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协同学习的性别配对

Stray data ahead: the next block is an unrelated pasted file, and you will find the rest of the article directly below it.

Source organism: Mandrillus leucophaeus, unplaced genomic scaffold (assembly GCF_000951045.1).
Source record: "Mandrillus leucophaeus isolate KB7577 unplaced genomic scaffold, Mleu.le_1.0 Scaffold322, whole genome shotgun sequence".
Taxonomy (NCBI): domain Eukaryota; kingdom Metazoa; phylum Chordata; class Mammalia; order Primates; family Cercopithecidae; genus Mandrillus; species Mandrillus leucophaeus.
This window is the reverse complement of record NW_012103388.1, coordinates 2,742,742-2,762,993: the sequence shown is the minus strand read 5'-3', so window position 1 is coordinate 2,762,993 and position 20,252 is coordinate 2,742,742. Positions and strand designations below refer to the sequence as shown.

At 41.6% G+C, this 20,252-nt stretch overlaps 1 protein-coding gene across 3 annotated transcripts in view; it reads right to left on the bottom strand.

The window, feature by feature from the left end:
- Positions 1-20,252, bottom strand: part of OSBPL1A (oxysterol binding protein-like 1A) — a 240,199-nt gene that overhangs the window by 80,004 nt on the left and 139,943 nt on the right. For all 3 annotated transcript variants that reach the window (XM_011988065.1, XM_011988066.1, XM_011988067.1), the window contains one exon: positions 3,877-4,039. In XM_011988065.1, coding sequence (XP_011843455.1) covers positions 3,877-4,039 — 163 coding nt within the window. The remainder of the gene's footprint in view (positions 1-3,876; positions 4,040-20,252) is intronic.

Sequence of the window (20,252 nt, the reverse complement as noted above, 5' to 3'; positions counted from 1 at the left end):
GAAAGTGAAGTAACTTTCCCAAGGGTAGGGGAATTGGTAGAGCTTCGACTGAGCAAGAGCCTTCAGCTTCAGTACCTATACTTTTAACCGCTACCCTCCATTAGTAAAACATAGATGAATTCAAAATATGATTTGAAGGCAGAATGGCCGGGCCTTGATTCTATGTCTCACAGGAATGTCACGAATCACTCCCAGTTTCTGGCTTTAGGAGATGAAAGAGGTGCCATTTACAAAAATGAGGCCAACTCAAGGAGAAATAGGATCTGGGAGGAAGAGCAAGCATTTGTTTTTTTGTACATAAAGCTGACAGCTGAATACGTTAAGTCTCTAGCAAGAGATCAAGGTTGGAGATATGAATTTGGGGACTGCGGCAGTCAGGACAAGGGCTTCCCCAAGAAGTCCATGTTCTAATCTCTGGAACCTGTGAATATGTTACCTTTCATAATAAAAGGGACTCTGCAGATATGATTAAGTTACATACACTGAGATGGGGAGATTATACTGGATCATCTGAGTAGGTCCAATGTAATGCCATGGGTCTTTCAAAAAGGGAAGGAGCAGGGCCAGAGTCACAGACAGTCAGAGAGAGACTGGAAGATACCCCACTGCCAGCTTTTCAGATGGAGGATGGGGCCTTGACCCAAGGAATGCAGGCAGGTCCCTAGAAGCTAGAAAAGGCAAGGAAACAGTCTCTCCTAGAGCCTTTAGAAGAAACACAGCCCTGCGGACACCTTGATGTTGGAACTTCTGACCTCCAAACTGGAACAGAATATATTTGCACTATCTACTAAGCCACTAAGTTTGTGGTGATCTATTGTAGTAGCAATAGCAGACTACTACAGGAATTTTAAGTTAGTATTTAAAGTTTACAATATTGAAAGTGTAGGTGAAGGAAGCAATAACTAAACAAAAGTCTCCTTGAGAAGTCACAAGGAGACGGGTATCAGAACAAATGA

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physics ,1994), Learning pr ether 1999), online communication style (Savicki, Kelley, Teasley,1995); b) the promising potential of computers can connect isolated learners in an innovative way (Stahl et al., 2006). Although both premises have already gained sufficient empirical support, both are controversial where gender is concerned. As for collaboration, although some researchers claim that it appeals to both male and female students (Heller Johnson Kahle Lakoff, 1973; Lay, 1992; Li, 2002) and a difference in gender pairing such as single and mixed-gender collaboration in terms of interaction and learning performance (Howe, Tolmie, Anderson, Stewart, Shields, Monolescu, Neuage,2002). Furthermore,Veermanand Veldhuis-Diemanse(2001) foundthatquestions posted in synchronous CSCL tended to be easily ignored. The synchronous interactions were fleeting with short contributions and numerous turns. Weisband (1992) claimed that computer-mediated communication reduces conformity and convergence. Therefore, CSCL may work out in different ways depending on how well students can communicate and elaborate their knowledge mutually. Koschmann et al. (2005) claim that in computer-supported collaborative learning, knowledge and meaning can be understood as jointly createdthroughinteractionwhichismediatedthroughcomputers.Incollaborativeproblemsolving,adyadcanbeviewedasaunitmadeupof two interdependent cognitive units (Dillenbourg, Baker, Blaye, Brown Toth, Suthers, 2) the reduced nonverbal N. Ding et al. / Computers and 3) the opportunities for students to regulate their learning processes. However, this is still a controversial claim, especially in a synchronous CSCL setting. Some studies have reported that ICT has a more positive effect on males by extending their interest span (Passey, Rogers, Machell, McHugh, Howe et al.,1992). Underwood et al., (2000) found that female and male students in the mixed-gender dyads did not engage in true collaboration because they were not jointly focused on the problem. Prinsen, Volman, and Terwel (2007) have reviewed thirteen studies on the gender problem in Computer-Mediated Communication (CMC) and CSCL. They focused on three aspects: degree of participation, kind of participation, and experience of participation. The review study reveals that in mixed-gender groups males tended to dominate the discourse and had a more positive group-work experience. Inzlicht and Ben-Zeev (2000) ascribed this to the stereotype threat. They found that the mere presence of a male can weaken females’ problem solving skills. Kessels and Hannover (2008) investigated around fourhundredeighth-graders in German schools. Students were randomlyassigned to single and mixed-gender physics classes. They found that females from single-gender physics classes outperformed females from mixed-gender classes, while male students achieved equally well in both kinds of classes. In other studies, however, researchers could not find a significant difference between males and females’ performance (Joiner, Messer, Littleton, Underwood, Jindal, Pheasy for the rest of the time, they remained parallel. Such patterns were categorized as “ambiguous patterns.” Table 3 Elaboration Values. Number Description Example þ1 on-task message elaborating on knowledge or contributing to the final solution. Student A: How many forces are applied on the box? Student B: I think, four 0 on-task message but no improvement in knowledge elaboration or problem solving (Student B: There are four forces being applied on the box.) Student A: OK. C01 off-task messages distracting the problem solving process Student B: What’s your guess about what will be in our next English test? Table 4 Mean numbers and standard deviations of text-based and pictorial messages per student for all six problems. Factors Female Male Mixed-Gender Text-based Messages Pictorial Messages Text-based Messages Pictorial Messages 458.76(113.03) 3.04(1.67) 434.84(151.43) 4.68(1.70) Single-Gender Text-based Messages Pictorial Messages Text-based Messages Pictorial Messages 509.25(127.67) 5.00(1.96) 513.64(167.61) 7.32(2.12) N. Ding et al. / Computers 474 were pictorial messages. Tables 4 and 5 summarize the mean numbers and standard deviations for all messages, on-task, off-task, text-based and pictorial messages for all six problems per student. It is notable that there was a significant gender difference in terms of pictorial messages (F (3,92) ¼ 18.47, p ¼ .02). Male students generated significantly more pictorial messages during problem solving than female students. This echoes our previous findings about a gender difference in terms of ways of representing knowledge in physics problem solving (Ding Snijders this effect remains significant. We explored the interaction effect of gender and the number of divergent patterns (Model 6), and of group gender and the number of divergent patterns (Model 7). The reduction of deviance for Model 6 was not significant (c 2 (1) ¼ 3.50, p ¼ .06), nor was it significant for Table 8 Summary of the model estimates for the two-level analyses of students’ posttest scores. Parameter Model 0 12345678 Fixed Intercept 72.65 (1.83) 8.10 (2.40) 8.03 (2.37) 8.80 (2.39) 8.24 (2.27) 17.80 (3.99) 17.36 (4.14) 17.31 (4.15) 20.01 (4.65) Pretest 0.95(0.03) 0.96 (0.04) 0.96 (0.04) 0.94 (0.03) 0.87 (0.05) 0.86 (0.05) 0.87 (0.05) 0.85 (0.05) Gender C01.37 (0.97) C01.41 (0.96) 1.77 (1.33) 2.38 (1.34) C00.38 (1.96) C00.44 (1.98) C03.10 (2.90) Groups C01.52 (0.94) 1.50 (1.28) 2.41 (1.33) 2.95 (1.34) 2.45 (2.45) 0.31 (2.97) Female in MG vs. others C05.90 (1.79) C06.34 (1.77) C07.29 (1.81) C07.25 (1.82) C02.87 (3.95) Divergent C00.93 (0.47) C01.65 (0.60) C01.73 (0.70) C02.45 (0.90) Gender * Divergent 1.20 (0.64) 1.20 (0.64) 2.37 (1.13) Groups * Divergent 0.17 (0.71) 1.03 (0.99) Female * Groups * Divergent C01.71 (1.37) Group Level 127.90 (33.63) 0.00 (0.00) 0.00 (0.00) 0.00 (0.00) 0.00 (0.00) 0.00 (0.00) 0.00 (0.00) 0.00 (0.00) 0.00 (0.00) Individual Level 66.88 (13.65) 21.97(3.17) 21.53 (3.11) 20.95 (3.02) 18.83 (2.72) 18.08 (2.61) 17.44 (2.52) 17.43 (2.52) 17.15 (2.48) Deviance (-2 Logliklihood) 751.45 569.06 567.09 564.48 554.21 550.36 546.86 546.80 545.25 Decrease in Deviance 182.39* 1.97 2.61 10.27* 3.86* 3.50 0.06 1.55 *p .05. 6. Conclusion and discussion References Arvaja, M., Salovaara, H., Hakkinen, P., & Jarvela, S. (2007). Combining individual and group-level perspectives for studying collaborative knowledge construction in context. Learning & Instruction, 17(4), 448–459. Brown, A. L., & Palincsar, A. S. (1989). Guided cooperative learning and individual knowledge acquisition. In L. B. Resnick (Ed.), Knowing, learning and instruction: Essays in honor of Robert Glaser (pp. 395–451). Hillsdale, New Jersey: Lawrence Erlbaum. Bruckman, A. (2000). Situated support for learning: Storm’s Weekend with Rachael. Journal of the Learning Sciences, 9(3), 329–372. Chi, M. T. H. (1997). Quantifying qualitative analyses of verbal data: a practical guide. Journal of the Learning Sciences, 6,271–315. Theaimofthisstudywastwofold.First,itfocusedonthegenderdifferenceinlearningperformanceandexploredwhetherthesingleand mixed-gender dyads presented different pictures of knowledge elaboration in CSCL. Second, it investigated whether students’ gender, gender pairing, and knowledge elaboration processes had an effect on students’ learning achievement. From previous literature and empirical studies, we assumed that males’ learning was not influenced by computer-supported collaboration. But the results presented a different picture. In the mixed-gender dyads, our study indicated a proportionally much higher frequency of divergent patterns than cross or parallel patterns. It seems that in mixed-gender dyads, students’ knowledge elaboration processes are more inclined to diverge from each other. We also found that females in single-genderdyads significantlyoutperformed females in mixed-gender dyads in the posttest. For males, either this or a reverse pattern did not occur. Males in mixed-gender dyads did as well as males in single-gender dyads. The results of this study show that in a synchronous and text-based CSCL environment, females seem to profit more from single-gender collaboration than from mixed-gender collaboration. This result indicates that the gender problem that we were familiar within face-to-face collaborative learning appears to carry over into the CSCL setting. With respect to the question of whether students’ learning performance is related to their knowledge elaboration patterns, we resorted to a multilevel analysis. The analyses showed that the divergent pattern was a significant predictor for the posttest scores, but the disad- vantages of females in mixed-gender dyads remained. That notwithstanding, we found that the p value was .06, which indicates that the interaction effect between gender pairing and divergent patterns is worth deeper investigation. As Underwood and Underwood (1999) claimed, learning is at its best when the learners talk constructively together, and introduce and elaborate knowledge mutually. We used the “elaboration values” to visualize the students’ knowledge elaboration processes. The divergent patterns indicate that there is a gap in the students’ communication. Unlike the crossed patterns, in divergent patterns one student plays a dominant role while the interlocutor lags behind in knowledge elaboration. In addition, unlike in the parallel patterns, in the divergent patterns the gap between the two participating students grew larger and larger. One explanation for the high frequency of divergent patterns in the mixed-gender dyads may be found in the use of pictorial messages. As mentioned above, male students produced significantly more pictorial messages than female students did. In physics problem solving, graphicalrepresentationdoesnotmerelyreferto “drawingapicture.” Itisrecognizedasapowerfulstep(Kohl&Finkelstein,2006).Problem information needs to be accurately and pictorially reflected, while problem components need to be interrelated and categorized into an abstract representation. Examples of this are found in clarifying the direction or magnitude of a force pictorially, or using a triangular diagramtoanalyzerelatedforces.Formanyof thegeometricconceptsinphysics problems,graphicalrepresentationcanexpress amyriadof words in one economical form. In our study, it was found that males preferred illustrating the variables, drawing the relationships and mapping the solutions.In contrast,their female counterparts tendedtouse text-based messages toconvey their ideas. The differentways of representation ways in physics problem solving may result in an elaboration gap. An additional explanation for the frequent divergent patterns might be the communication styles. In physics collaborative problem solving, female and male students have different communication styles (Ding & Harskamp, 2006). Females tend to use questions to open or elicitthe discussion.Inprevious CSCLresearch, femaleswerealsofoundtoraise morequestions thanmales(Prinsen,Volman,Terwel,& Van den Eeden, 2009). However, in synchronous text-based CSCL, due to the lack of social cues, the questions are fleeting and often easily ignored. Our previous case studies suggested that the ignorance of each other’s questions was one of the mechanisms that led to divergent patterns (Ding, 2009). In future studies, it would be worth investigating whether ignorance of questions correlates with divergent patterns and the disadvantage of females in mixed-gender dyads. In CSCL research, gender studies have been relegated to a lower research priority for many years (Bruckman, 2000). In an attempt to remedy this, the current study explored the interaction effect of gender, gender pairing and collaboration patterns in a synchronous text- basedCSCLsetting.Wedidnotfindanysignificantinteractioneffect,however.Onepossibleexplanationmightbetherelativelyshortperiod of CSCL treatment. In total, students were involved in six CSCL sessions and none of them had ever used CSCL in formal problem solving learning before. For future study, a broad research agenda should be required to explore the different mechanisms that may cause female studentstolag behind in mixed-gendercollaboration. Theanswermight be found in the differentpatterns of interaction, and the difference inuseofverbalversusgraphicalrepresentationand/orthecommunicationstyleof thestudents.Thismighthelpusfindasolutiontoclosing the achievement gaps among students. Moreover, as Henderson and Dancy (2004) claimed, the best evidence of problem solving skills (as wellasan understandingofproblemprinciples)is astudent’s abilitytosolvenovelproblems inreallife. Therefore,adelayedposttestwould appear to be crucial if we are really interested in the sustained problem solving skills of the learners. Model 7 (c 2 (2) ¼ .06). As for the question of whether the divergent patterns were correlated with the females’ learning achievement in mixed-genderdyads, weconstructed Model 8. In thismodel, welooked intothe interaction effectof students’ gender, groupgenderand the number of divergent patterns. The results showed a reduction in deviance in comparison with Model 7, but this was not significant (c 2 (1)¼1.55). There was no significant interaction effect for gender, gender pairing and the frequency of divergent patterns on the posttest scores. N. Ding et al. / Computers & Education 56 (2011) 325–336334 Cress, U. (2008). 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